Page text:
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Acquisitions, CEOs, Human Capital, Microfoundations, Two-Sided Matching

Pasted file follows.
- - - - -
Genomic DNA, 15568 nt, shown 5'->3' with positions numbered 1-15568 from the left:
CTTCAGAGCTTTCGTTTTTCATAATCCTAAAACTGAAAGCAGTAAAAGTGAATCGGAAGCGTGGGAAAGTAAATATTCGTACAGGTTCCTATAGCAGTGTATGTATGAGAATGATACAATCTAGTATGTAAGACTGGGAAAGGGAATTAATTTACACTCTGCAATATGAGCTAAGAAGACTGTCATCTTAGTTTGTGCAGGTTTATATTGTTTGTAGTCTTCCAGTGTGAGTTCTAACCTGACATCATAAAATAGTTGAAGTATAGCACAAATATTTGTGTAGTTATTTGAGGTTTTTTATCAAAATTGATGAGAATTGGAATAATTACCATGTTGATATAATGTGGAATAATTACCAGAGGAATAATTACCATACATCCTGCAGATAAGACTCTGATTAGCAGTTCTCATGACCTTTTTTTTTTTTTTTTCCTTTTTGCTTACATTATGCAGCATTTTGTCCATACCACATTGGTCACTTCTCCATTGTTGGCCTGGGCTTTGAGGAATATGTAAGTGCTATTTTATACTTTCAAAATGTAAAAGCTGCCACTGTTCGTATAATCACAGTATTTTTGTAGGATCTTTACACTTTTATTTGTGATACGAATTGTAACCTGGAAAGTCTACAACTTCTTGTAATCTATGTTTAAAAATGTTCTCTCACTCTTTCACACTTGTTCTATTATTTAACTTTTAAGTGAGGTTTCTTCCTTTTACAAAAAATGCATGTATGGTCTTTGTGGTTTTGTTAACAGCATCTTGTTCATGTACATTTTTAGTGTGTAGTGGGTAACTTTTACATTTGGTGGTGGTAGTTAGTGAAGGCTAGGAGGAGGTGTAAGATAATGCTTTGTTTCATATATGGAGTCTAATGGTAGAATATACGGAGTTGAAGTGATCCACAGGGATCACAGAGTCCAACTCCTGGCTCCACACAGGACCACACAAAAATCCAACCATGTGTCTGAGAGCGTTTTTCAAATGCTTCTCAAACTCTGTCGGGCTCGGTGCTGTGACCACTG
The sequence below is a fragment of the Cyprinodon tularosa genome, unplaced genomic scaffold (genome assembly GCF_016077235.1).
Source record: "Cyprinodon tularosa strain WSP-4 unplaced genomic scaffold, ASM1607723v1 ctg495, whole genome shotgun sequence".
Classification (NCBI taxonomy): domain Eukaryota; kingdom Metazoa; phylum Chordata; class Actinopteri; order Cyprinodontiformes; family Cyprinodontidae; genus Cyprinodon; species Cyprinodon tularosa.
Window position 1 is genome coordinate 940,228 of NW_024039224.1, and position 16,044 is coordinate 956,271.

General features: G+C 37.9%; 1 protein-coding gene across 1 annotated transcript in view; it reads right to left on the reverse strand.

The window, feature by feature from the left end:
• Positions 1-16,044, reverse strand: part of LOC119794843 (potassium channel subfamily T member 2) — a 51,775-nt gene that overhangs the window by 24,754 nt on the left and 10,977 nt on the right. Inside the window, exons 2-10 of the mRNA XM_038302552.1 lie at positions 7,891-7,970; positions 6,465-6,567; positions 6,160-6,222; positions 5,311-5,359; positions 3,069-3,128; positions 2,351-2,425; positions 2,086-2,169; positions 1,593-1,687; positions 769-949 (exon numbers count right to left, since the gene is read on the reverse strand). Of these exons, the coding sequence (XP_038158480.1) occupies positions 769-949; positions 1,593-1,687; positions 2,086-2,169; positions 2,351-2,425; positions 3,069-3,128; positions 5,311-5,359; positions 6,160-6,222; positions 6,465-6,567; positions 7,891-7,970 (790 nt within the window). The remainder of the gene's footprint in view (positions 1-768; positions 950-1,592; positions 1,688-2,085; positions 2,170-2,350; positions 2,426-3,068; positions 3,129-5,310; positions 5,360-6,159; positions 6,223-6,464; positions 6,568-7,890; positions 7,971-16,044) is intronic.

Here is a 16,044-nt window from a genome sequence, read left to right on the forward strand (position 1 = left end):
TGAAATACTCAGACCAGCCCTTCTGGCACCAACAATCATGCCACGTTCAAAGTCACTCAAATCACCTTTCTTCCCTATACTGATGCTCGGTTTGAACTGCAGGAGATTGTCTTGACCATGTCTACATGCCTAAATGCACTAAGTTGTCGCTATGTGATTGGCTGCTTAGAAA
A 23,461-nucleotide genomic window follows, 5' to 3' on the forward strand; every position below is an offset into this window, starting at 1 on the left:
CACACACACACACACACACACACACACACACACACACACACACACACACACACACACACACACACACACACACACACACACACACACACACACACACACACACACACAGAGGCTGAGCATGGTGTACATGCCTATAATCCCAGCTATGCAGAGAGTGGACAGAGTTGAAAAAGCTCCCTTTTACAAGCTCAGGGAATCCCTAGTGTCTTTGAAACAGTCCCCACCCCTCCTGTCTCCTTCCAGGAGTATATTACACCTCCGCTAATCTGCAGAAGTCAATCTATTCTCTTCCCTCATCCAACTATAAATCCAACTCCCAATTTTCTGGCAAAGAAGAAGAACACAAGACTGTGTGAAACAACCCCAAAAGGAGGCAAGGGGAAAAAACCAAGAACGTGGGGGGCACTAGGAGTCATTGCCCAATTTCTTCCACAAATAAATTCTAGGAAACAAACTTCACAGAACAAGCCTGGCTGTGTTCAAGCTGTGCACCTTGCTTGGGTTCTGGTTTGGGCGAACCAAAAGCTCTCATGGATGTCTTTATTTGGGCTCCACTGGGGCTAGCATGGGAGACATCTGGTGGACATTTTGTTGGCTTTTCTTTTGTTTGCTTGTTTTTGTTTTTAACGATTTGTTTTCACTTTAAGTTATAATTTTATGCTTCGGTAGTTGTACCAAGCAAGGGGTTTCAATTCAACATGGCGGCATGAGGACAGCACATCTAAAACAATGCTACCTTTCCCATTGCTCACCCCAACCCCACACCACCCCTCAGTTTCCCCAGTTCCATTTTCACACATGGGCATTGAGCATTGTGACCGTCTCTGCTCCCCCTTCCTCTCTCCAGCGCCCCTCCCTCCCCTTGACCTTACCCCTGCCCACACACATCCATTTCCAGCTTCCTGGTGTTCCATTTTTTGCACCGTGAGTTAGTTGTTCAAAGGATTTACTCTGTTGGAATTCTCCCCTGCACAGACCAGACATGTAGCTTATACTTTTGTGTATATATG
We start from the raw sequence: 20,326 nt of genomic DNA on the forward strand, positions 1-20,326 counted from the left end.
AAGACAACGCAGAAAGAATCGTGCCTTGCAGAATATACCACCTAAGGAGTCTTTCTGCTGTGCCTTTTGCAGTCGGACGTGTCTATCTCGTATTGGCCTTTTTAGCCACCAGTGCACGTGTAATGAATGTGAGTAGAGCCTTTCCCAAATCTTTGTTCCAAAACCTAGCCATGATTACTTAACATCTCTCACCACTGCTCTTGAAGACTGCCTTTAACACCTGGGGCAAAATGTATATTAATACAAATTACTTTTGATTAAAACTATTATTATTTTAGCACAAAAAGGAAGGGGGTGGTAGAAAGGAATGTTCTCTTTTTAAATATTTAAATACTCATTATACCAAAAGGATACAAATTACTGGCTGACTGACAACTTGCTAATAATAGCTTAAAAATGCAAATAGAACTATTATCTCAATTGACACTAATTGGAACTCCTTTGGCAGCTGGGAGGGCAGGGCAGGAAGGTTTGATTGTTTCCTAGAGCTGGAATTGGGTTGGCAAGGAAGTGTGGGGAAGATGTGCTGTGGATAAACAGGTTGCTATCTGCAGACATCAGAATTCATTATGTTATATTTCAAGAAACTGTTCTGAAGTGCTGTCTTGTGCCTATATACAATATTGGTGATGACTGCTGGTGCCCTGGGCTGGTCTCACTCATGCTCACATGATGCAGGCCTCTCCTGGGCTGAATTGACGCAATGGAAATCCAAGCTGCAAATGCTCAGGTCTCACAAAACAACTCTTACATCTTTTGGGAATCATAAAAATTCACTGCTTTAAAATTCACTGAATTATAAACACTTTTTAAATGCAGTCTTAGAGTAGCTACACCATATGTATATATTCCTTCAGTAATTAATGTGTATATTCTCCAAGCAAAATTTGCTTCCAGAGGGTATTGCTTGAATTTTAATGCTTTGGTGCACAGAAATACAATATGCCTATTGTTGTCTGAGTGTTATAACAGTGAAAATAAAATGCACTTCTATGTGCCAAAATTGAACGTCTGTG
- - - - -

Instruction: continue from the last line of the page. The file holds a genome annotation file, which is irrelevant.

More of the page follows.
Research summary: to address endogeneity concerns stemming from firm‐CEO matching, the authors deploy a two‐sided matching model that identifies the complementarities arising from the CEO‐firm match and subsequently account for these complementarities in empirical tests. Applying this approach, they examine how the nature of CEOs’ human capital affects the acquisition behavior and performance of firms. The authors find that generalist CEOs (CEOs with a broader set of knowledge and skills) are more likely to engage in unrelated acquisitions than specialist CEOs (CEOs with a narrower but deeper set of knowledge and skills). They also find that the fit between the nature of CEOs’ human capital and the type of acquisitions they undertake is associated with stronger performance. The paper contributes to research on CEOs, human capital, M&As, and microfoundations.Managerial Summary: the authors deploy an empirical approach that takes into account the complementarities that arise from the matching of CEOs and firms when testing hypotheses on how CEO attributes shape firm outcomes. Based on this approach, their study finds that CEOs with a broader set of managerial knowledge and skills (generalist CEOs) are more likely to engage in unrelated acquisitions (acquisitions outside a firm's main industry) than CEOs with a narrower but deeper set of knowledge and skills that is more closely tied to a particular industry, firm, or domain (specialist CEOs). The authors also find that the fit between the nature of CEOs' human capital and the type of acquisitions they engage in is associated with stronger performance.